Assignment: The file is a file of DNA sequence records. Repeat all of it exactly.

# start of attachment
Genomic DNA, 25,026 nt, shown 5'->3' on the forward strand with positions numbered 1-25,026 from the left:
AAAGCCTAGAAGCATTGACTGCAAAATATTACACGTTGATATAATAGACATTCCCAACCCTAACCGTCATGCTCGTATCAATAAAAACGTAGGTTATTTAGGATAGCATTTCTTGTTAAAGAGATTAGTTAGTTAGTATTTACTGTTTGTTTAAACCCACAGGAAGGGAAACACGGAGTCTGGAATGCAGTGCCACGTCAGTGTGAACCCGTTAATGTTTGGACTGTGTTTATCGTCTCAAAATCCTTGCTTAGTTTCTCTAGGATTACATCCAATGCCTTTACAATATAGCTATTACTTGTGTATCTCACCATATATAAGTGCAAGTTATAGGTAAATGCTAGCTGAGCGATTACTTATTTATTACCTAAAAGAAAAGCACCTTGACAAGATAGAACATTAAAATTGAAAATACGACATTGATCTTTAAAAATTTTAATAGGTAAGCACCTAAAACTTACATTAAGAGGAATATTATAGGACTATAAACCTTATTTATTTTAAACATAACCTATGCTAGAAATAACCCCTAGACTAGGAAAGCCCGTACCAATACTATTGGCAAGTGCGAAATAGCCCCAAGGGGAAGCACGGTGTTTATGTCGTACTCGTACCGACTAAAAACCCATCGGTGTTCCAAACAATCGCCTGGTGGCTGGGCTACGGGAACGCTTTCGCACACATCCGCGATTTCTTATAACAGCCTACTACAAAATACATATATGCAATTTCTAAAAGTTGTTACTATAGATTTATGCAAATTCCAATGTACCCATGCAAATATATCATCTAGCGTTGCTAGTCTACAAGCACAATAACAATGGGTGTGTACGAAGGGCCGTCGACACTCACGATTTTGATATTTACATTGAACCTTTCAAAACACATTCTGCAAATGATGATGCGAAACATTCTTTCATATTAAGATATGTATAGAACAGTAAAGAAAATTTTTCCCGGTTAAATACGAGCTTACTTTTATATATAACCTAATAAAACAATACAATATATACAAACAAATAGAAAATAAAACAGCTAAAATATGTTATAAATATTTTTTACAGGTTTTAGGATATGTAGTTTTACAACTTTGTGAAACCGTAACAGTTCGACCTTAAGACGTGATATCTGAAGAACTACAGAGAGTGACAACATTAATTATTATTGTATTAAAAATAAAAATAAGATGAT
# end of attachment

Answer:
Genomic DNA, 25,026 nt, shown 5'->3' on the forward strand with positions numbered 1-25,026 from the left:
AAAGCCTAGAAGCATTGACTGCAAAATATTACACGTTGATATAATAGACATTCCCAACCCTAACCGTCATGCTCGTATCAATAAAAACGTAGGTTATTTAGGATAGCATTTCTTGTTAAAGAGATTAGTTAGTTAGTATTTACTGTTTGTTTAAACCCACAGGAAGGGAAACACGGAGTCTGGAATGCAGTGCCACGTCAGTGTGAACCCGTTAATGTTTGGACTGTGTTTATCGTCTCAAAATCCTTGCTTAGTTTCTCTAGGATTACATCCAATGCCTTTACAATATAGCTATTACTTGTGTATCTCACCATATATAAGTGCAAGTTATAGGTAAATGCTAGCTGAGCGATTACTTATTTATTACCTAAAAGAAAAGCACCTTGACAAGATAGAACATTAAAATTGAAAATACGACATTGATCTTTAAAAATTTTAATAGGTAAGCACCTAAAACTTACATTAAGAGGAATATTATAGGACTATAAACCTTATTTATTTTAAACATAACCTATGCTAGAAATAACCCCTAGACTAGGAAAGCCCGTACCAATACTATTGGCAAGTGCGAAATAGCCCCAAGGGGAAGCACGGTGTTTATGTCGTACTCGTACCGACTAAAAACCCATCGGTGTTCCAAACAATCGCCTGGTGGCTGGGCTACGGGAACGCTTTCGCACACATCCGCGATTTCTTATAACAGCCTACTACAAAATACATATATGCAATTTCTAAAAGTTGTTACTATAGATTTATGCAAATTCCAATGTACCCATGCAAATATATCATCTAGCGTTGCTAGTCTACAAGCACAATAACAATGGGTGTGTACGAAGGGCCGTCGACACTCACGATTTTGATATTTACATTGAACCTTTCAAAACACATTCTGCAAATGATGATGCGAAACATTCTTTCATATTAAGATATGTATAGAACAGTAAAGAAAATTTTTCCCGGTTAAATACGAGCTTACTTTTATATATAACCTAATAAAACAATACAATATATACAAACAAATAGAAAATAAAACAGCTAAAATATGTTATAAATATTTTTTACAGGTTTTAGGATATGTAGTTTTACAACTTTGTGAAACCGTAACAGTTCGACCTTAAGACGTGATATCTGAAGAACTACAGAGAGTGACAACATTAATTATTATTGTATTAAAAATAAAAATAAGATGAT